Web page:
These example sentences are selected automatically from various online news sources to reflect current usage of the word 'liberty.' Views expressed in the examples do not represent the opinion of Merriam-Webster or its editors. Send us feedback.

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First Known Use of liberty

Noun

14th century, in the meaning defined at sense 1

History and Etymology for liberty

Noun

Middle English, from Anglo-French liberté, from Latin libertat-, libertas, from liber free — more at liberal

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Statistics for liberty

Last Updated

13 Jan 2019

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Time Traveler for liberty

The first known use of liberty was in the 14th century

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More Definitions for liberty

liberty

noun

English Language Learners Definition of liberty

: the state or condition of people who are able to act and speak freely

: the power to do or choose what you want to

: a political right

liberty

noun
lib·​er·​ty | \ ˈli-bər-tē \
plural liberties

Kids Definition of liberty

1 : the state of being free : freedom
2 : freedom to do as desired Give the child some liberty.
3 : the state of not being busy : leisure
4 : a political right Don't take your liberties for granted.
5 : an action that is too free The movie takes liberties with the truth.
at liberty
: able to act or speak freely I'm not at liberty to discuss the project.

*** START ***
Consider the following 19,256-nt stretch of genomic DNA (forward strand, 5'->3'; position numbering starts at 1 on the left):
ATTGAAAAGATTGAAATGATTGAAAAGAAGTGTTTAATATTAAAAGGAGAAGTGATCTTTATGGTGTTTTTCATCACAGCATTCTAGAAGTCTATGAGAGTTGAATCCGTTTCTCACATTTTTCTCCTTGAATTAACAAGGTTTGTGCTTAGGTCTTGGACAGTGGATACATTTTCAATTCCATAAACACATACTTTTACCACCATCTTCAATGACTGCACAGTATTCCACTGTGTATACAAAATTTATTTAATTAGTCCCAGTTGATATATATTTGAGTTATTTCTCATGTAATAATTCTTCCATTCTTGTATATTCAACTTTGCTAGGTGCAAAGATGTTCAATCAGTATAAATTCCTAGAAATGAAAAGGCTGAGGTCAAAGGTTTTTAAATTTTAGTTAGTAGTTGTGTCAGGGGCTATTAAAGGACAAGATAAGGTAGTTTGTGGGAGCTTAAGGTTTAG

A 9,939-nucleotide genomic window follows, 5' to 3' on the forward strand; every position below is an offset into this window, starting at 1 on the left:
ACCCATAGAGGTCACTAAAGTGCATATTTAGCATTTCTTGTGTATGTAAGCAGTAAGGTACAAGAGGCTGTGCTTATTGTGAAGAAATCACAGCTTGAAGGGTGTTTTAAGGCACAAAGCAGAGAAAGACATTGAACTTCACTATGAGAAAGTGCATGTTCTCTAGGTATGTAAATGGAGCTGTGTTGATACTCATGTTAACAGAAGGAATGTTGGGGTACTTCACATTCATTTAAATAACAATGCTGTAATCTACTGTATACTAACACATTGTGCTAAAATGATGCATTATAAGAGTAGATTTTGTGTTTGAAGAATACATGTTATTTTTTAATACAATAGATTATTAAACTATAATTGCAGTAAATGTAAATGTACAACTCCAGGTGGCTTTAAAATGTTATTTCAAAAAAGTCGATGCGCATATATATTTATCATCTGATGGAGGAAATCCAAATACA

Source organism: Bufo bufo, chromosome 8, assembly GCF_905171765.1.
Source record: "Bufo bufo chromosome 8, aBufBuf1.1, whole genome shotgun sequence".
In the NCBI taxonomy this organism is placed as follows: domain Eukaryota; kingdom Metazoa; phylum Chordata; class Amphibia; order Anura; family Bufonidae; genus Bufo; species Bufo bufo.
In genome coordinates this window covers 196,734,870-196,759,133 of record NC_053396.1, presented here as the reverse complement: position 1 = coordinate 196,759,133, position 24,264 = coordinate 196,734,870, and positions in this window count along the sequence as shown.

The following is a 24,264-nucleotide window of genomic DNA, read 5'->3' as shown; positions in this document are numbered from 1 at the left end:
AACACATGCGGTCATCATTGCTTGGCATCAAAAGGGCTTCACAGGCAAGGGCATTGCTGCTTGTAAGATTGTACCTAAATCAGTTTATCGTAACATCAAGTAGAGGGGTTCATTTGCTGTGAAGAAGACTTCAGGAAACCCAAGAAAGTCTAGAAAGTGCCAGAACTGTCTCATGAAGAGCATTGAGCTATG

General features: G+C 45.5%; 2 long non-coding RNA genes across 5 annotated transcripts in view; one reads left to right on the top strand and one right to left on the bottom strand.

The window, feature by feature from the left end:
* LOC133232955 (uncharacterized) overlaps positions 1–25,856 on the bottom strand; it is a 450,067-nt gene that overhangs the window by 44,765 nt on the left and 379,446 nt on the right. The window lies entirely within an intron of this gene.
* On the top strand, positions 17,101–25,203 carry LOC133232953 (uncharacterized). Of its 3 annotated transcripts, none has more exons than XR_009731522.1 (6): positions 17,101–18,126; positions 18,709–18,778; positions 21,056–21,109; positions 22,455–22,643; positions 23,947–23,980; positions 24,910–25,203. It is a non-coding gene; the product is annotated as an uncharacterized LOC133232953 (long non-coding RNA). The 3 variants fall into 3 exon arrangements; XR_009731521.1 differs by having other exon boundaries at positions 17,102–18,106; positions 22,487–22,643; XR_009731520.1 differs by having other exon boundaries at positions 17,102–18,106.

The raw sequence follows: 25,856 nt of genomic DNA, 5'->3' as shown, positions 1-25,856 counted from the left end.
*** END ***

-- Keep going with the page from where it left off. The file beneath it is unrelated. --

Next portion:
liberty

noun
lib·​er·​ty
plural liberties

Legal Definition of liberty

1a : freedom from external (as governmental) restraint, compulsion, or interference in engaging in the pursuits or conduct of one's choice to the extent that they are lawful and not harmful to others
b : enjoyment of the rights enjoyed by others in a society free of arbitrary or unreasonable limitation or interference
2 : freedom from physical restraint
3 : freedom from subjection to the will of another claiming ownership or services
4 : right the right to a fair trial is a fundamental liberty secured by the Fourteenth Amendment— W. R. LaFave and J. H. Israel

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More from Merriam-Webster on liberty

Thesaurus: All synonyms and antonyms for liberty

Spanish Central: Translation of liberty

Nglish: Translation of liberty for Spanish Speakers

Britannica English: Translation of liberty for Arabic Speakers

Comments on liberty